EVANSTON – Players from both Michigan and Northwestern laid on the artificial turf yesterday afternoon in Northwestern’s practice facility as they traded jokes. Two hours had passed since Northwestern led 1-0 in bottom of the fourth inning, and the rain delay was about to become a canceled game.

Scott Bell
(DEREK BLUMKE/Daily)

Then the rain let up, and the Wolverines couldn’t have asked for anything better.

Junior Doug Pickens stepped up to the plate and crushed the first pitch after the interruption for a home run. The blast sparked an offensive outburst that resulted in eight combined home runs and a 14-7 win for Michigan, which completed a four-game sweep of the Wildcats.

“You have to stay loose during a rain delay,” said senior Brad Roblin, who added another homer post-stoppage.

Since they were already in Evanston, the Wolverines figured they might as well go out and win, Roblin said.

But it wasn’t as easy as the Wolverines hoped.

Sporting a comfortable 13-run lead in the bottom of the ninth, Michigan couldn’t seem to finish off Northwestern (0-4 Big Ten, 6-15 overall).

Wildcat senior Geoff Dietz hit a three-run home run over the leftfield wall. Although the fan favorite’s shot sparked comeback hopes in the ninth, he finished the game 1-for-4 with three strikeouts.

With the game getting tighter than expected in the ninth, sophomore Adam Abraham took the mound to close out the game. The first Wildcat batter Abraham faced grounded to shortstop Jason Christian, and Michigan turned a double play to end the game.

“I’m just glad they didn’t call the game,” Michigan coach Rich Maloney said. “The crew chief wanted to call it. . I felt like if we played the whole game, we had a good chance.”

Michigan (4-0, 15-6) struggled through slow starts all weekend. Just 10 percent of the Wolverines’ total runs over the course of the weekend came in the first three innings.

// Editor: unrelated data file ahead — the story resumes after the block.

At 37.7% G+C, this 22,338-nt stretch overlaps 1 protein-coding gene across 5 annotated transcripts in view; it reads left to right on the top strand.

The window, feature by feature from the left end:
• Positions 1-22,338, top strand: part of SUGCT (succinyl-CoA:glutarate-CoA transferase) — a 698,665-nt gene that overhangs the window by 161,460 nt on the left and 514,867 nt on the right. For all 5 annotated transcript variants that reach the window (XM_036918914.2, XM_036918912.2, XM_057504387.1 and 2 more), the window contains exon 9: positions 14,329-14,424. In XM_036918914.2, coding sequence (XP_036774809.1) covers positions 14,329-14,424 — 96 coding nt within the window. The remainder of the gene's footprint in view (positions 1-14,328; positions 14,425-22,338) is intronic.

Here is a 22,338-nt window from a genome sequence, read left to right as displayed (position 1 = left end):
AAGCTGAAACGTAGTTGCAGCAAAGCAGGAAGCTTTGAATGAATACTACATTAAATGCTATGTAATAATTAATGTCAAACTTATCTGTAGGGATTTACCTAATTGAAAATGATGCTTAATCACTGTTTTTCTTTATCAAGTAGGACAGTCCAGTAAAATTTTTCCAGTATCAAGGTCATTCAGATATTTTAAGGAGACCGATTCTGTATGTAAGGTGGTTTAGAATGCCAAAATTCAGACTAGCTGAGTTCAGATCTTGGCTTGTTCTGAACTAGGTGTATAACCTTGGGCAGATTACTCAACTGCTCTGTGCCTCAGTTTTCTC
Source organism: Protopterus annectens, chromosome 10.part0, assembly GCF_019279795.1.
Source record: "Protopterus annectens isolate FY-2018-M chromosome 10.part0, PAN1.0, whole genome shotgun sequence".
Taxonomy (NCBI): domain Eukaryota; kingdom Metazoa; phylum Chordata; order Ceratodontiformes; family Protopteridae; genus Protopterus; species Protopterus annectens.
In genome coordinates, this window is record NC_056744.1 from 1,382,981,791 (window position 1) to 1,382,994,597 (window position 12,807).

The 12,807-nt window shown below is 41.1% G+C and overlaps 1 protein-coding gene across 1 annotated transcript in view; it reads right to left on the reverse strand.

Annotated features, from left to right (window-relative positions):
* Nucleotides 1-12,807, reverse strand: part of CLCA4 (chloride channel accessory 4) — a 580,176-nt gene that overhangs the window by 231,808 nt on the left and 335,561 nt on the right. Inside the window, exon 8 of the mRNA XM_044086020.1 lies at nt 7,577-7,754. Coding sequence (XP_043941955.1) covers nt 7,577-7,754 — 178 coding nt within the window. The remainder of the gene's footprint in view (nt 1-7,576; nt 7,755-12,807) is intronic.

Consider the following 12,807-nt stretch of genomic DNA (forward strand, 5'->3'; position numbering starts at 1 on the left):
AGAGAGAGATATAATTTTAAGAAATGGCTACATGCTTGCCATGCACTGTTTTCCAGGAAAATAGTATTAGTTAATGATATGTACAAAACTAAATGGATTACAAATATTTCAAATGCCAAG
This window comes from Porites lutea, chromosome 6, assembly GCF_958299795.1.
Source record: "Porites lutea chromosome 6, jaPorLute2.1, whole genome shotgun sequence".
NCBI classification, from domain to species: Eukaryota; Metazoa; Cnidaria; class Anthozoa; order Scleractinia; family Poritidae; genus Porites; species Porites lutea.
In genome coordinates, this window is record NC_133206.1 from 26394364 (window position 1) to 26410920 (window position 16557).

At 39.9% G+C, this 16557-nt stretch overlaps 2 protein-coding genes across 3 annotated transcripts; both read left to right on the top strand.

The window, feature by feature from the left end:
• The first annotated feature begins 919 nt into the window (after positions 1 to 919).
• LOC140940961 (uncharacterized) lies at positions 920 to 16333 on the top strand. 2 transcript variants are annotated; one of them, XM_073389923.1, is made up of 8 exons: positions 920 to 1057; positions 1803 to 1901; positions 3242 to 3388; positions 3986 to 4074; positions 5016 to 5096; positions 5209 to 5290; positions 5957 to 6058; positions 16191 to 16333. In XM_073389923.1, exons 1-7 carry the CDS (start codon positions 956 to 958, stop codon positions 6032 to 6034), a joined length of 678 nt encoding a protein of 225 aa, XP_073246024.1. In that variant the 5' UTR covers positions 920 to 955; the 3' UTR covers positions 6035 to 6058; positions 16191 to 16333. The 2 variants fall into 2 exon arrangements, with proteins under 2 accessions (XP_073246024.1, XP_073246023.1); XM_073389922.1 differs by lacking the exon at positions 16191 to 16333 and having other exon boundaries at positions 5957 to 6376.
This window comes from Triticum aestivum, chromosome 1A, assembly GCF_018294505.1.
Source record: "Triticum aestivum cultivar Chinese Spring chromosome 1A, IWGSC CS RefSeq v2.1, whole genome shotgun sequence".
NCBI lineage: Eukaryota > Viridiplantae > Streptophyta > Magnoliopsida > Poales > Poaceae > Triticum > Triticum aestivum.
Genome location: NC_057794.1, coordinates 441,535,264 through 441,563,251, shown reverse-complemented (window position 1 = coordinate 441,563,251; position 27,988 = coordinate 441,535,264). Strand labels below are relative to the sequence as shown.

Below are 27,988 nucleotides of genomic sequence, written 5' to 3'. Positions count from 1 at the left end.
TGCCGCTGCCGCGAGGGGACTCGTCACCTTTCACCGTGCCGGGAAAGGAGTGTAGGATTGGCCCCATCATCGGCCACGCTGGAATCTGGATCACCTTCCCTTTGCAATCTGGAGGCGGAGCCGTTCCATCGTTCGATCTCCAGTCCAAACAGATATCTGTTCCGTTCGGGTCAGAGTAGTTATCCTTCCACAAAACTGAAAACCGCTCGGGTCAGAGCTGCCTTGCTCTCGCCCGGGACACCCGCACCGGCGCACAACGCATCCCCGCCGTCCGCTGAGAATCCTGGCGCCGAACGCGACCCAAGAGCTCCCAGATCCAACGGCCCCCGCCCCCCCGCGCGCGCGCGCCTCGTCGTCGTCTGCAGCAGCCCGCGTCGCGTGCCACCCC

With the score knotted at one in the Big Ten opener on Friday, freshman Chris Berset hit a home run. As in every game this weekend, Michigan used one big offensive play to ignite its bats.

“Chris Berset’s jack was big for us,” Maloney said. “When a freshman comes in and hits a jack like that everyone goes, ‘Woo.’ You know, it gets us over the top.”

Sophomore Zach Putnam showed why he’s Michigan’s ace, scorching opposing batters in all eight innings he pitched.

Although the Ann Arbor native would have liked to finish the game, Maloney wanted to save the sophomore’s arm for more difficult series later in the season. Putnam allowed just four hits and one run in his fourth win of the season.

With steady pitching throughout and the bats awake after Berset’s hit, the Wolverines won 7-1.

In the first game of Saturday’s doubleheader, Michigan got the bats going in the third with two runs.

With a 7-1 lead going into the bottom of the seventh, the game seemed to be a mirror image of Friday’s contest, and in more ways than just the score.

In both games, pitcher Andrew Hess struggled in the game’s final inning. Stopper Ben Jenzen was called in to get the save. With the tying runs on first and third and Northwestern’s power hitter, Antonio Mul

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